A typical day is spent between generating new data at a lab bench and some time on the computer analyzing said data. For a student it becomes quite similar. In the first week or two students will shadow me as I go through the day, but once they become independent, I give them their own work to do, and consequently expect them to try to analyze their results on their own before coming to me with any questions. Through each week I also try to find blocks of time where we can sit down together and review the project and new data and put it all together to see how their intellectual understanding of the science is developing.

What are the most satisfying and challenging parts of your work with students?

 The most satisfying part, hands down, is when you realize students need you less and less because they learned not just the technical skills, but also developed an understanding of the day-to-day processes and can structure their own days and work on their own projects without you telling them what to do. In many ways that may be the most challenging part too. Letting go can be difficult but you need to remind yourself that you gave them the best tools possible to do their work well.

What are some of the key skills you teach in the lab?

Through our the program we cover technical, presentation, time-management, analytical and decision-making skills. While technical skills may be the first to develop, the goal is to ensure that by the end of the program with us students can not only present the work they have done, but also be able to assess their own data and field questions from their peers and mentors.

How do you assess a student is proficient in those skills?

It is easy to assess technical skills. The hard part is assessing their intellectual understanding, whether students are just memorizing what I have told them or really absorbing it and becoming critical thinkers. The best way to do this is to engage with students on a daily basis, asking them questions and spontaneously testing their knowledge while doing work.

…mistakes often become the best teaching tools.

How do you ensure a student is not afraid to ask questions?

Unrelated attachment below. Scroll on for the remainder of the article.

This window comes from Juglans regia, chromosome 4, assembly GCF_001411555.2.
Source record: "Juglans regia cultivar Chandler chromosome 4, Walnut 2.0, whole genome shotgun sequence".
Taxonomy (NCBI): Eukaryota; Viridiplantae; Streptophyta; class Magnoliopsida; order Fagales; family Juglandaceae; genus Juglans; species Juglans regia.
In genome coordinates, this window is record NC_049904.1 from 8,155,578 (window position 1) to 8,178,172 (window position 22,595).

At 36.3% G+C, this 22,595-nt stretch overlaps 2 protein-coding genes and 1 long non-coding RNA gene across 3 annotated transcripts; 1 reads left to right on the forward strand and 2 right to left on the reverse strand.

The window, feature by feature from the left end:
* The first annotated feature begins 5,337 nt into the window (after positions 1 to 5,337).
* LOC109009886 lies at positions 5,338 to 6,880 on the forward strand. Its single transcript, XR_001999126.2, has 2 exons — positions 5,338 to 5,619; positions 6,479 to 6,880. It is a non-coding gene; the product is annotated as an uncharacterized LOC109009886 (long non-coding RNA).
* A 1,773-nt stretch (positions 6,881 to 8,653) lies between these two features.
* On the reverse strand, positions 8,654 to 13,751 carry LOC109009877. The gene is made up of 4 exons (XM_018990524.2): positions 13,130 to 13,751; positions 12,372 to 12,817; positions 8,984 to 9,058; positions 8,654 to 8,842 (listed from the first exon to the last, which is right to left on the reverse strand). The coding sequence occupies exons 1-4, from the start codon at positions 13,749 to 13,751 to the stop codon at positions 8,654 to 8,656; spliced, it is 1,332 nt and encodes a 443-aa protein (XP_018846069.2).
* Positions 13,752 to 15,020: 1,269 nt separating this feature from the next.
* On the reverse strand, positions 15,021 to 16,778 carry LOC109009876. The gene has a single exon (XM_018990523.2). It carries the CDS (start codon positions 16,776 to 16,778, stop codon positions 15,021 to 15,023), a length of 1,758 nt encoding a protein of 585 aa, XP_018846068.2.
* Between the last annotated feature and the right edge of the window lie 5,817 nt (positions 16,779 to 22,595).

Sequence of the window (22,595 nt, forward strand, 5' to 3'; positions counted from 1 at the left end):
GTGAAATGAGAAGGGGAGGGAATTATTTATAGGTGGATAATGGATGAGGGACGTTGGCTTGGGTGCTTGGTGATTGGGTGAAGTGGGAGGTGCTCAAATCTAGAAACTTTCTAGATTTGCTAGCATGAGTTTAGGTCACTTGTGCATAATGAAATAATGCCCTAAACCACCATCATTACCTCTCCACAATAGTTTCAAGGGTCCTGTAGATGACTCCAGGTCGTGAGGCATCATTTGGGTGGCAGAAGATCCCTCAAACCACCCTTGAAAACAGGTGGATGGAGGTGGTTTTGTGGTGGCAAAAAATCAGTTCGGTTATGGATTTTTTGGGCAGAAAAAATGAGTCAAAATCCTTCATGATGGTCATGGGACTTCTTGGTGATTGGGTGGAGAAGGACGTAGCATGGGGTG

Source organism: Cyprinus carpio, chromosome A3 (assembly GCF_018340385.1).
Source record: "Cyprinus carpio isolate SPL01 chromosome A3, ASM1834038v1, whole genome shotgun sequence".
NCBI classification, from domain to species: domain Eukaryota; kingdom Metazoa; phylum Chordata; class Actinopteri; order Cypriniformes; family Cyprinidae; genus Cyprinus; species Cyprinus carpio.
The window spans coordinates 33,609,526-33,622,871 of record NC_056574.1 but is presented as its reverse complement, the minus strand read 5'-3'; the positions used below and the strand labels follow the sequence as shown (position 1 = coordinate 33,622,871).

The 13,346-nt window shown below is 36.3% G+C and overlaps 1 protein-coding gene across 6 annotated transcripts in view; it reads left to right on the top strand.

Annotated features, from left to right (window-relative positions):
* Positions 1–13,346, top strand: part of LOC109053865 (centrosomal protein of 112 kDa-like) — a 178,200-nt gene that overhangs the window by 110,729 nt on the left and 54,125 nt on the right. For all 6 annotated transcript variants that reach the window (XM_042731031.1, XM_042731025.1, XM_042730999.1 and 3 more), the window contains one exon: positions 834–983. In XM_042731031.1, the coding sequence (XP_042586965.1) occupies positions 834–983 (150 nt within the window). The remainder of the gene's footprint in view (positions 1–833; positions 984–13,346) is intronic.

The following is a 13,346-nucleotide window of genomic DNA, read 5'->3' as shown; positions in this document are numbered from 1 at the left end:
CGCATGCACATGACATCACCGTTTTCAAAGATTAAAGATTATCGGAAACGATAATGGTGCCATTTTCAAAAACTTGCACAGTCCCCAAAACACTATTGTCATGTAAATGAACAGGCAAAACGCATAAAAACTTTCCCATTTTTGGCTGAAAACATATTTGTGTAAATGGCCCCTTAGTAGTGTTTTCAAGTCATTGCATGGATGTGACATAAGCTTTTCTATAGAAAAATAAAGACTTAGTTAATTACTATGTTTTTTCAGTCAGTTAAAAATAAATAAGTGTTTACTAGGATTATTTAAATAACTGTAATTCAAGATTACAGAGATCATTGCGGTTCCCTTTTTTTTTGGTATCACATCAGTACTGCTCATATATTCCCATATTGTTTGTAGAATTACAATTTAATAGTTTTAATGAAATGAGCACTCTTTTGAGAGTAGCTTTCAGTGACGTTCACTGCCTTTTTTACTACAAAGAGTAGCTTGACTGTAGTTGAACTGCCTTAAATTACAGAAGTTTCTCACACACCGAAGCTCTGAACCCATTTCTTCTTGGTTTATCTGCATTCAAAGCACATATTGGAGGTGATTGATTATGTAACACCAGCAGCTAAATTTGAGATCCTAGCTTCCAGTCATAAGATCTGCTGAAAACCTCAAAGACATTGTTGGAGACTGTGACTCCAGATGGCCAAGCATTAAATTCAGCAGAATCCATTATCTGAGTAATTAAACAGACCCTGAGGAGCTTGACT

This can be hard. I myself was rather shy about asking questions when I first started working in a lab so I try to remember that and be as encouraging as possible. I often find that asking students to review protocols or giving them material to read emboldens them to ask questions. The more comfortable students get with the process, the more comfortable they are asking questions.

How do you identify a situation when a student is having a problem? How do you go about helping him or her resolve it?

In a lab, it can be pretty easy to identify if there are problems, because there are so many places in a protocol that allow us to control for mistakes. If something did not work during a protocol you can generally tell and figure out where and why that happened. This is going to happen with any new students as well as with experienced students and, in my opinion, mistakes often become the best teaching tools. If a student seems to have trouble developing his or her scientific understanding that will come through during our one-on-one discussion and can generally be resolved by slowing down and identifying the elements causing trouble.

This really encourages students to become independent quickly and instills in them a feeling of responsibility.

How do you develop a balance between teaching a student and letting him or her develop a sense of independence in a lab setting?

This can be challenging for me. I am very hands on and sometimes have trouble letting go. But I still have the memory of when I first started in the lab and someone trusted me to carry out a protocol on my second day of working there. I was pleasantly surprised and blown away by the level of confidence and trust. There is a mantra in the lab we pass on to new students: “watch once, do once, teach once.” This really encourages students to become independent quickly and instills in them a feeling of responsibility. I am always there for them as a teacher no matter how independent they become.

How do you integrate a student’s individuality with working in a team?